Zhao Sile juggles her roles as a reporter and Chinese rights advocate
By Rammie Chui
Dozens of international and local journalists gathered in May this year to celebrate and recognise achievements in human rights reporting at the annual Hong Kong Human Rights Press Awards ceremony. When the grand prize for Chinese News and Features was announced, an elegantly dressed young woman walked onto the stage to receive the prize for her story, “The Fate of Chinese Rights NGOs”.
Zhao Sile, a 26-year-old mainland freelance journalist currently writing for the Hong Kong-based online news outlet, Initium Media, told the audience she felt ambivalent, to say the least, about her award.
“My stories are derived from others’ suffering,” she said.
Zhao, who has received three Human Rights Press Awards, has built her journalistic career on chronicling China’s human rights defenders and their suffering. But for her this is a calling, not a career choice.
She did not always plan to be a journalist. Zhao studied financial engineering at Nanjing University but she had a long-standing interest in journalism due to her daily exposure to Hong Kong television throughout her childhood. She was born and raised in Guangzhou and was greatly influenced by Hong Kong culture.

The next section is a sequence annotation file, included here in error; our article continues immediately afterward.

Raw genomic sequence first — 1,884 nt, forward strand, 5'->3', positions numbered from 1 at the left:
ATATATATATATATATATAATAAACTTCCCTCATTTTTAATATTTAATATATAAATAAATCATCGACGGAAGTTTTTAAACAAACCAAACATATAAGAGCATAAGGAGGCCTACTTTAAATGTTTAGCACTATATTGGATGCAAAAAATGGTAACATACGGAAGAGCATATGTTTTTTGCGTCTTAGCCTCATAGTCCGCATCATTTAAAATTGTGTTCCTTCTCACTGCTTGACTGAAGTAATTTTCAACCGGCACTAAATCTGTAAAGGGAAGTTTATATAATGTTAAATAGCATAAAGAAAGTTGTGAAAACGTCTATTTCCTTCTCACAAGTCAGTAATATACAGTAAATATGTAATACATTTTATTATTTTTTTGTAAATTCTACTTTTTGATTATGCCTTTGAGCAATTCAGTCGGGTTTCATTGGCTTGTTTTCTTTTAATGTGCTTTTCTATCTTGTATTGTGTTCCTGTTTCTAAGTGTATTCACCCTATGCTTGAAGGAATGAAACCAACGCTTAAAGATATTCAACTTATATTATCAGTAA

Zhao watched TVB every day throughout her youth and admired the journalists and broadcasters who were able to disseminate news and information to large audiences. When she was around 10 years old, Zhao began to notice the differences between the Hong Kong society she saw on the screen and the mainland society in which she lived.
By the time she entered her third year at university and had been on an exchange programme in Taiwan, the differences between mainland culture and the outside world had become even clearer to her. She had been approached to write for the now defunct iSun Affairs magazine after an editor noticed some articles she had written about the chopping down of Nanjing’s historic plane trees to make way for a new subway line in 2011.
In Taiwan, she began reporting on the 2012 presidential election for iSun Affairs, the Hong Kong-based politics weekly set up by émigré mainland journalists, while she was on a semester exchange. It was a door-opening and eye-opening experience and she even managed to interview the incumbent Ma Ying-jeou and attend an international press conference held by his challenger Tsai Ing-wen.
“I thought this society was miraculous. I, as a mainland student who had stumbled into political reporting and social observation, [found] people were welcoming me, opening doors for me,” says Zhao, who felt a kind of certainty and security she had never experienced before.